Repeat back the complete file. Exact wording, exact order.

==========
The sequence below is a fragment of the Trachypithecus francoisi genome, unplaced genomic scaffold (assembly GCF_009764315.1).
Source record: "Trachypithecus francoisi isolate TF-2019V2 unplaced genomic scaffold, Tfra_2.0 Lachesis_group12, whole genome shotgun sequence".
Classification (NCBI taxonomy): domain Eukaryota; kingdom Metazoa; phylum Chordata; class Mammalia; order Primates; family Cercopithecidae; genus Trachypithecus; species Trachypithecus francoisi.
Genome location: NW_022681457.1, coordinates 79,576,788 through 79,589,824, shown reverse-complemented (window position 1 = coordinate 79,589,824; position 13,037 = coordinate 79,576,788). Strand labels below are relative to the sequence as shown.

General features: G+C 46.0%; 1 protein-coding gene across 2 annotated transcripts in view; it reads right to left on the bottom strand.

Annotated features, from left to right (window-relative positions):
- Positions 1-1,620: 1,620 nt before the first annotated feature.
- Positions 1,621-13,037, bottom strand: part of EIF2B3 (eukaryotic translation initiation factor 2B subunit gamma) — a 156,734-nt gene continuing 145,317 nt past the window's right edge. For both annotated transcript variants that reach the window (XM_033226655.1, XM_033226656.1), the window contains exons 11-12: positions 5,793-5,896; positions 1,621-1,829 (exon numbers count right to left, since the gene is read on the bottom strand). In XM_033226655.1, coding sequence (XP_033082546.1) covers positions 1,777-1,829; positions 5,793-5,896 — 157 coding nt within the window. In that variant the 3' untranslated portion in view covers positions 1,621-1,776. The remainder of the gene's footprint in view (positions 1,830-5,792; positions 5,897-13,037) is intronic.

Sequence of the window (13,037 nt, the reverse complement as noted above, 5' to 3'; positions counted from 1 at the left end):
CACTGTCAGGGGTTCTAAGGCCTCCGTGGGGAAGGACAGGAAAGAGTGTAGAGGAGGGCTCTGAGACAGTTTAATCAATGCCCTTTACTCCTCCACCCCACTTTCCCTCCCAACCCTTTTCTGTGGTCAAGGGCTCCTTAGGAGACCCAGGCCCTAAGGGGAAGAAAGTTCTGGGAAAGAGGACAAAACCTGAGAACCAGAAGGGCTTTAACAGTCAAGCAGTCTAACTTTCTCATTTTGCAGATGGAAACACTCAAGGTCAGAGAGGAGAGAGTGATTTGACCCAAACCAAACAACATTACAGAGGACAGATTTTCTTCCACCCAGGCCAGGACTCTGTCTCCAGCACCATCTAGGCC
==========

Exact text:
The sequence below is a fragment of the Trachypithecus francoisi genome, unplaced genomic scaffold (assembly GCF_009764315.1).
Source record: "Trachypithecus francoisi isolate TF-2019V2 unplaced genomic scaffold, Tfra_2.0 Lachesis_group12, whole genome shotgun sequence".
Classification (NCBI taxonomy): domain Eukaryota; kingdom Metazoa; phylum Chordata; class Mammalia; order Primates; family Cercopithecidae; genus Trachypithecus; species Trachypithecus francoisi.
Genome location: NW_022681457.1, coordinates 79,576,788 through 79,589,824, shown reverse-complemented (window position 1 = coordinate 79,589,824; position 13,037 = coordinate 79,576,788). Strand labels below are relative to the sequence as shown.

General features: G+C 46.0%; 1 protein-coding gene across 2 annotated transcripts in view; it reads right to left on the bottom strand.

Annotated features, from left to right (window-relative positions):
- Positions 1-1,620: 1,620 nt before the first annotated feature.
- Positions 1,621-13,037, bottom strand: part of EIF2B3 (eukaryotic translation initiation factor 2B subunit gamma) — a 156,734-nt gene continuing 145,317 nt past the window's right edge. For both annotated transcript variants that reach the window (XM_033226655.1, XM_033226656.1), the window contains exons 11-12: positions 5,793-5,896; positions 1,621-1,829 (exon numbers count right to left, since the gene is read on the bottom strand). In XM_033226655.1, coding sequence (XP_033082546.1) covers positions 1,777-1,829; positions 5,793-5,896 — 157 coding nt within the window. In that variant the 3' untranslated portion in view covers positions 1,621-1,776. The remainder of the gene's footprint in view (positions 1,830-5,792; positions 5,897-13,037) is intronic.

Sequence of the window (13,037 nt, the reverse complement as noted above, 5' to 3'; positions counted from 1 at the left end):
CACTGTCAGGGGTTCTAAGGCCTCCGTGGGGAAGGACAGGAAAGAGTGTAGAGGAGGGCTCTGAGACAGTTTAATCAATGCCCTTTACTCCTCCACCCCACTTTCCCTCCCAACCCTTTTCTGTGGTCAAGGGCTCCTTAGGAGACCCAGGCCCTAAGGGGAAGAAAGTTCTGGGAAAGAGGACAAAACCTGAGAACCAGAAGGGCTTTAACAGTCAAGCAGTCTAACTTTCTCATTTTGCAGATGGAAACACTCAAGGTCAGAGAGGAGAGAGTGATTTGACCCAAACCAAACAACATTACAGAGGACAGATTTTCTTCCACCCAGGCCAGGACTCTGTCTCCAGCACCATCTAGGCC